The Everyman's Library Pocket Poets hardcover series is popular for its compact size and reasonable price which does not compromise content. Poems: Auden is just another reminder of his exhilarating lyric power and his understanding of love and longing in all their sacred and profane guises. One of English poetry's great 20th century masters, Poems: Auden is the short collection of an exemplary champion of human wisdom in its encounter with the mysteries of experience.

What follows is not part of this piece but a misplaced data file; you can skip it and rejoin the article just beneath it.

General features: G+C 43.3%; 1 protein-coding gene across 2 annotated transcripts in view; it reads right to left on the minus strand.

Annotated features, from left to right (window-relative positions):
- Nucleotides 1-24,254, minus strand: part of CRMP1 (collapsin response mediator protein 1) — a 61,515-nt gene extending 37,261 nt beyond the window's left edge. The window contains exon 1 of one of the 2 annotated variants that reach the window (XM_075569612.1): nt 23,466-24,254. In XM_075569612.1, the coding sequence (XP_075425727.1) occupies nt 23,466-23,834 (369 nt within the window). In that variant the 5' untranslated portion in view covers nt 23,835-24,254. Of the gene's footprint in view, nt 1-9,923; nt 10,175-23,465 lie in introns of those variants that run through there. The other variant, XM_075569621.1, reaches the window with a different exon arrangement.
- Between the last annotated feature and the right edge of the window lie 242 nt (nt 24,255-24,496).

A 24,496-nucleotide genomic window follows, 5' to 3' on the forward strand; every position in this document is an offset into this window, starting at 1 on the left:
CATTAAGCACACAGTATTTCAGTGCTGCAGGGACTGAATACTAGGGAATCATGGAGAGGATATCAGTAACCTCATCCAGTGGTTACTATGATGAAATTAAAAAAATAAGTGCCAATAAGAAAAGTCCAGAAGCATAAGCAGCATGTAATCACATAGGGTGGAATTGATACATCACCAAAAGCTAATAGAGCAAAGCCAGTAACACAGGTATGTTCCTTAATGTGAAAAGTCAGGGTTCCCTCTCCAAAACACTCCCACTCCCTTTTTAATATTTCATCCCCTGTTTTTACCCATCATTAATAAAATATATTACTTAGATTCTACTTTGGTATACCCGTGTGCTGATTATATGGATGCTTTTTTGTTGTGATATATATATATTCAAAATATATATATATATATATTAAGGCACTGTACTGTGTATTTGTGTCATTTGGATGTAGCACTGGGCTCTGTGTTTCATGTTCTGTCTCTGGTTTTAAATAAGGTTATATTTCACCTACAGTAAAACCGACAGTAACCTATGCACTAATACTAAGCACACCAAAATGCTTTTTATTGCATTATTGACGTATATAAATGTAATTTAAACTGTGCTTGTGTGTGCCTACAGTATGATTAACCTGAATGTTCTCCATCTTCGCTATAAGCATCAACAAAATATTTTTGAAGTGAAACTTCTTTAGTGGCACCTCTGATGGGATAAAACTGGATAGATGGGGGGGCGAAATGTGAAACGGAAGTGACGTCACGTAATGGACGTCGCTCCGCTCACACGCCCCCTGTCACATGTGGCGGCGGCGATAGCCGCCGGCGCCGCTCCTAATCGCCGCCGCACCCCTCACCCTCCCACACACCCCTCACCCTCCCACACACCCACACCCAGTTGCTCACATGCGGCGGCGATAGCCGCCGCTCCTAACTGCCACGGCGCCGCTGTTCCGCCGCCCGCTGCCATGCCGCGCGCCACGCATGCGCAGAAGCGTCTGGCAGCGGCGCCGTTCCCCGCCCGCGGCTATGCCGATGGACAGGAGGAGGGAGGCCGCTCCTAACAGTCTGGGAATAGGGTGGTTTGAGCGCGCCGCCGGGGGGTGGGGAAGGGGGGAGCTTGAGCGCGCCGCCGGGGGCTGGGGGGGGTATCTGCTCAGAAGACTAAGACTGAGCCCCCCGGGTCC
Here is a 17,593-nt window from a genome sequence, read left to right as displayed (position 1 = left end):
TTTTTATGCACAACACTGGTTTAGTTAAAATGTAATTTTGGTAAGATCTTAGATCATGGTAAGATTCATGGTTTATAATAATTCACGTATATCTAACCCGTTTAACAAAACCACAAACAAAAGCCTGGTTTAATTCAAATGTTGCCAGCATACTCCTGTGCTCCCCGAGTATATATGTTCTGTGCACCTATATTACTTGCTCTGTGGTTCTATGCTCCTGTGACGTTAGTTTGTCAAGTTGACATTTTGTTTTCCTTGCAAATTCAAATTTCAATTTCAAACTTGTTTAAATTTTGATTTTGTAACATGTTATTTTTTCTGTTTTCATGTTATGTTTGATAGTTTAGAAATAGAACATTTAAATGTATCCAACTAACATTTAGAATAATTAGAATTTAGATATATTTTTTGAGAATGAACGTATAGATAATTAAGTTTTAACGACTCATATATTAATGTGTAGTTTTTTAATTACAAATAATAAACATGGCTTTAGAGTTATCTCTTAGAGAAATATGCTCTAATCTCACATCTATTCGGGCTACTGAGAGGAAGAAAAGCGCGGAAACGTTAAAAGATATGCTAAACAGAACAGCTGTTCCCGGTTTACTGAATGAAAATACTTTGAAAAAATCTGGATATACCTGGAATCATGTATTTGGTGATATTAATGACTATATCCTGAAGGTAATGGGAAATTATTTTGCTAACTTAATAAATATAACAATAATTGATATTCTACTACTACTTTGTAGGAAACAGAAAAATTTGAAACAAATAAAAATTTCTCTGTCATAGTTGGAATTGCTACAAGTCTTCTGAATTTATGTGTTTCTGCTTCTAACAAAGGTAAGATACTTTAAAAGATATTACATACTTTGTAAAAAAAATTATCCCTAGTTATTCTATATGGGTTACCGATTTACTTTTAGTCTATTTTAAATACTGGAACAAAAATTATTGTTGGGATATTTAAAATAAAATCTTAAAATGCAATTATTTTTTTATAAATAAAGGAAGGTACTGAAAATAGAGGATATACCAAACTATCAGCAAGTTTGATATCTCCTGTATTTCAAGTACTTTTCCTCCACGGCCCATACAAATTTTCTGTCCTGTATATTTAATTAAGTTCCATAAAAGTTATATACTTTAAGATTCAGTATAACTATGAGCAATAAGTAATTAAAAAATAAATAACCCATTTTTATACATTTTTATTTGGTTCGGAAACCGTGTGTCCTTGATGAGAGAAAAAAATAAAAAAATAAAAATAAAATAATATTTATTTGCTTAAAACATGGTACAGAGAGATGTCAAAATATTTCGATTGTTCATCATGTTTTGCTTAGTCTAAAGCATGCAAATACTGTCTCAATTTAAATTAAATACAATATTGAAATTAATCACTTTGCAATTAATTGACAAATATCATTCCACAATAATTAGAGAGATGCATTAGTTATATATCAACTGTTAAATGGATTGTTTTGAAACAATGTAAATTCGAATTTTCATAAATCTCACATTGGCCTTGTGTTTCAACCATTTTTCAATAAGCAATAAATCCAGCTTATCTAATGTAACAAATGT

"You can never step in the same Auden twice," wrote the critic Randall Jarrell, alluding both to the etymology of Auden's name--which comes from river--and the rapid transformations of his poetic style. Wystan Hugh Auden began as a cryptic voice of the Thirties, with alluring yet mysterious creations like "The Secret Agent." Next he made himself into the very model of an engagé artist with "Refugee Blues" or "Spain"--explicitly political utterances that the poet later renounced. Finally, Auden shocked his public by moving from England to the United States, where he fulfilled his ambition to become a "minor Atlantic Goethe" (although many would insist on calling him a major one). Early or late, however, the music of Auden's verse is instantly recognizable, and fantastically memorable. Readers need only hear "In Praise of Limestone" or "The Fall of Rome" or "O Tell Me the Truth About Love" a single time to have selected lines imprinted on their brains. Nor did Auden ever lose his touch as one of the sublime love poets of our age, which was evident from the moment he published his celebrated "Lullaby": "Lay your sleeping head, my love, / Human on my faithless arm; / Time and fevers burn away / Individual beauty from / Thoughtful children, and the grave / Proves the child ephemeral: / But in my arms till break of day / Let the living creature lie / Mortal, guilty, but to me / The entirely beautiful." So what if his face got all wrinkled?